Spain’s Online Gaming Industry Takes A Step Back In Q3

In the third quarter, Spain’s online gaming industry took a step backward, as the only vertical one to report a sequential gain was sports betting.

Figures published on Wednesday by the regulatory body of Spain’s Dirección General de Ordenación del Juego (DGOJ) show that locally licenced online gambling operators generated revenue of EUR 191.2 million in the three months ending September 30, a modest increase of 2.8 percent from the same period last year but down 5.6 percent from Q2 2020.

With EUR 85.2m, sports betting regained the revenue crown, down 15.4 percent year-on-year but up by one-quarter from Q2 2020. The biggest year-on-year hit was pre-match betting, with revenue falling 21.4 percent to EUR 31.5m while live betting was down 9 percent to EUR 52.6m. Sequential gains of almost one-third apiece were recorded by both segments.

Despite horserace betting actually generating negative revenue of € 1.3 million, betting’s sequential surge came despite racing turnover more than doubling year-on-year and almost tripling sequentially.

Online casino revenue was the mirror of sports betting, rising 26 percent year-on-year to EUR 83.9 million while sequentially declining 10.3 percent. With revenues of €49.8m, Slots remains the online casino breadwinner, up almost 30 percent year-on-year, but down 4 percent from Q2. More extreme versions of this phenomenon were posted by Live roulette, up 42.6 percent year-on-year but down 16.8 percent sequentially to € 22.4m.

Online poker revenue amounted to EUR 23 million, up 12.4 percent year-on-year but almost 40 percent off the sum of Q2, indicating that the flower is most certainly off the rise in pandemic poker. Cash games had an even greater sequential hit, dropping 48.6 percent to EUR 6.5 million, while tournaments dropped 35.4 percent to EUR 16.5 million. Bingo sales came in just under EUR 4 million, up 22.6 percent year-on-year and down 22.9 percent sequentially.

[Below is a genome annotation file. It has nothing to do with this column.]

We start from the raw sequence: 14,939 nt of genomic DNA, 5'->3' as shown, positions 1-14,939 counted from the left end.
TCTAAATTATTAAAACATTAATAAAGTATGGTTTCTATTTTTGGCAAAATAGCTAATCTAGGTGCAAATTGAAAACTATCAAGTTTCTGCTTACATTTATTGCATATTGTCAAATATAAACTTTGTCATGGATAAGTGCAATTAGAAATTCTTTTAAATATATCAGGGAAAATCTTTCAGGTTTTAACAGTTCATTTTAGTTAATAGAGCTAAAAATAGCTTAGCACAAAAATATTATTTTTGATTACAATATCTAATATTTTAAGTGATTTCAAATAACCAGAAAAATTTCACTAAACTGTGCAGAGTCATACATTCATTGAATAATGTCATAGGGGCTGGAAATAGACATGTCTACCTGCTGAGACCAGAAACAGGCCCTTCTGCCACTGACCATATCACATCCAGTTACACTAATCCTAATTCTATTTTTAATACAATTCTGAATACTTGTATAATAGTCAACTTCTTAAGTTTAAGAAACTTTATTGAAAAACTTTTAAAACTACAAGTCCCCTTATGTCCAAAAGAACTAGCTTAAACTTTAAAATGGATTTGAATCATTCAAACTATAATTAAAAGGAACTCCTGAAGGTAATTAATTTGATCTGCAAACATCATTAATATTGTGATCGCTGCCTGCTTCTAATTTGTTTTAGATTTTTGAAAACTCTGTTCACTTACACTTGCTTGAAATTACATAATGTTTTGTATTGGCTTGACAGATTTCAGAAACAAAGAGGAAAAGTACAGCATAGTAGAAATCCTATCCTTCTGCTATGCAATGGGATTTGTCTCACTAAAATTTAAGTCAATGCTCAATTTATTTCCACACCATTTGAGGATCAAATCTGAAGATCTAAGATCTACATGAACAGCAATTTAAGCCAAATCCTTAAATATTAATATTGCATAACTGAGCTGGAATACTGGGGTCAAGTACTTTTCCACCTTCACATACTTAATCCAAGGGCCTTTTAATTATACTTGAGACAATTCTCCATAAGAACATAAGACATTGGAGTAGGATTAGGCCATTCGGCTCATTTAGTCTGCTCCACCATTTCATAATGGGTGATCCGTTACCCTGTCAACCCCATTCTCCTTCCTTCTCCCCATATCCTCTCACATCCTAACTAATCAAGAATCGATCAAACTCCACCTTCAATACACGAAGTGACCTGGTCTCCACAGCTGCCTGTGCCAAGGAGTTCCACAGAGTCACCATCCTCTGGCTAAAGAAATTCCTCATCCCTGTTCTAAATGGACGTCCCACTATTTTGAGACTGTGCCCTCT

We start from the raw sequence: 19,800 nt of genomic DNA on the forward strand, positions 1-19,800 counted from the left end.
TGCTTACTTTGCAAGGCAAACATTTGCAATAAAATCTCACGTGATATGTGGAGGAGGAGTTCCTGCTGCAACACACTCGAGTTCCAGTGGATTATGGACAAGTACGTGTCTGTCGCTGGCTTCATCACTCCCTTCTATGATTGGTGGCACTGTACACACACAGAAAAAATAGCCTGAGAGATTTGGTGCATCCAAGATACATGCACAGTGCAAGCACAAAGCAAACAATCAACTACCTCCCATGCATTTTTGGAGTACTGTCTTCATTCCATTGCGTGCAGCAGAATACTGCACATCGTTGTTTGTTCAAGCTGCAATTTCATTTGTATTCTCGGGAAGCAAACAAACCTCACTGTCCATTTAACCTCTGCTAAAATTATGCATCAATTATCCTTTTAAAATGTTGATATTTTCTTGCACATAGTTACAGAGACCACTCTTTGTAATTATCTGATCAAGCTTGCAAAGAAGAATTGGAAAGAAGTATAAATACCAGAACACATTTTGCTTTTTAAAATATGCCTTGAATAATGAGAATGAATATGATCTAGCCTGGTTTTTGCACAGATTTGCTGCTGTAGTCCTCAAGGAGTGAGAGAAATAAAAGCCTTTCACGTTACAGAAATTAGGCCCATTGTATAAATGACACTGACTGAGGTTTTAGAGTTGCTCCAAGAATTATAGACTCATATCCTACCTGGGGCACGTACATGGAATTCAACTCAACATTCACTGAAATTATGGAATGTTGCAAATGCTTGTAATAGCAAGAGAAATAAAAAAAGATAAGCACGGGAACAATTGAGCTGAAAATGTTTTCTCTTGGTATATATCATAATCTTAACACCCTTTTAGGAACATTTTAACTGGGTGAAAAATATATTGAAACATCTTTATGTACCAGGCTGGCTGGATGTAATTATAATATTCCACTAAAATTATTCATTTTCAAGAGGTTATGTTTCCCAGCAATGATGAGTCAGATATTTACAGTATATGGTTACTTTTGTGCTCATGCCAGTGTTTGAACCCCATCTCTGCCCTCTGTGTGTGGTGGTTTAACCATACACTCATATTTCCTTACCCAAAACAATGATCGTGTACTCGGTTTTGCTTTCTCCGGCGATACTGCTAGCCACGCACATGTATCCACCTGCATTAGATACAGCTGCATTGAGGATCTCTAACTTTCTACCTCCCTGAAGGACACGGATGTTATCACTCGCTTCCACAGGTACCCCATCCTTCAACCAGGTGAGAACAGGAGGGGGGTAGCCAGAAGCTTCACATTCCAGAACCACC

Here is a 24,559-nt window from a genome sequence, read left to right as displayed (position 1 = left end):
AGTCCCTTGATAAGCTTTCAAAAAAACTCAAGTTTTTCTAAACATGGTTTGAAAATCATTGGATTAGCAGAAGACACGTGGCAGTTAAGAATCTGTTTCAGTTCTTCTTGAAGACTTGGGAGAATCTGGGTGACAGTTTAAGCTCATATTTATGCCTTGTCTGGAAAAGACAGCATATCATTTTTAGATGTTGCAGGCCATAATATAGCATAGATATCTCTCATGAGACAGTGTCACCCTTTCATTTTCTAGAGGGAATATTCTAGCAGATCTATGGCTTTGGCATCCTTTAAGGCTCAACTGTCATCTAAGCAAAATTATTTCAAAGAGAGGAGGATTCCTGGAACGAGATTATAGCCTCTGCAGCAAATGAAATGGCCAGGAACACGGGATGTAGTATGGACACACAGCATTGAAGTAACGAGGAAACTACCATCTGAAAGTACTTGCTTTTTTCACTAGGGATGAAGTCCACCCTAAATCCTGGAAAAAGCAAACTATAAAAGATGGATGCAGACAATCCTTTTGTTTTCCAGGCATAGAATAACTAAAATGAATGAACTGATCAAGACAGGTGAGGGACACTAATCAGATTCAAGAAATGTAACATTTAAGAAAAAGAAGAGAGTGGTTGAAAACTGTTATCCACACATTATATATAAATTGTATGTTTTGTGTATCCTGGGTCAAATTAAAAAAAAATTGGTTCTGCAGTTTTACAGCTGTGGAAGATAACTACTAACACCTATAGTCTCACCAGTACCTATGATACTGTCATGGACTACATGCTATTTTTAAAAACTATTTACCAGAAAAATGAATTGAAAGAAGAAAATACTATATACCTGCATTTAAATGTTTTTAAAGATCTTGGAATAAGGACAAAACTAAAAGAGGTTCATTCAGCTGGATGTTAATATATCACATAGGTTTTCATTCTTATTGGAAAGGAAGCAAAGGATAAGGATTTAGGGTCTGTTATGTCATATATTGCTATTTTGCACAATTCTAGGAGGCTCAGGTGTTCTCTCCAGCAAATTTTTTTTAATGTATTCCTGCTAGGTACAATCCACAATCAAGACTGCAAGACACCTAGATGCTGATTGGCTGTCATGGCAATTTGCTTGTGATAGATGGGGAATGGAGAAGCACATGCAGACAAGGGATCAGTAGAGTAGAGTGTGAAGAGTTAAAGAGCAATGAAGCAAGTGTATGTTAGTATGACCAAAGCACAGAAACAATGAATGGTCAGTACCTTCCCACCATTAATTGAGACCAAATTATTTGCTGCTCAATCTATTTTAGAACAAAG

Licensed gambling operators in Spain raised their advertisement budget significantly to just over EUR 150 million in Q3, with ads sequentially tripling to EUR 51.8 million, while incentive deals shot up 560 percent to EUR 82.4 million. Affiliate ads rose by 40.6 percent to EUR 9.4 million and sponsorship spending increased by 51 percent to EUR 6.5 million.

As Spain’s new online marketing restrictions take effect, these figures will dip significantly in quarters to come, although the last-minute flurry of new sponsorship deals signed just below the wire will briefly raise that column. Under the new regulations, all current marketing contracts will expire in the spring, with penalties of six to seven digits for marketing violators who may also face up to six months’ suspension of licences.

As the DGOJ launched a new consultation on ‘safer online gaming environments’ this month, more upheaval is likely. Worryingly, on Monday, a number of Spain’s opposition parties announced an agreement to pressure the government to raise online gambling tax rates.

The DGOJ is also facing an uncertain future after the government approved a budget earlier this month that includes a new Ministry of Consumption and Gambling, seemingly aiming to grant even greater authority to control gambling operations to Consumer Affairs Minister Alberto Garzón, who largely drove the marketing crackdown.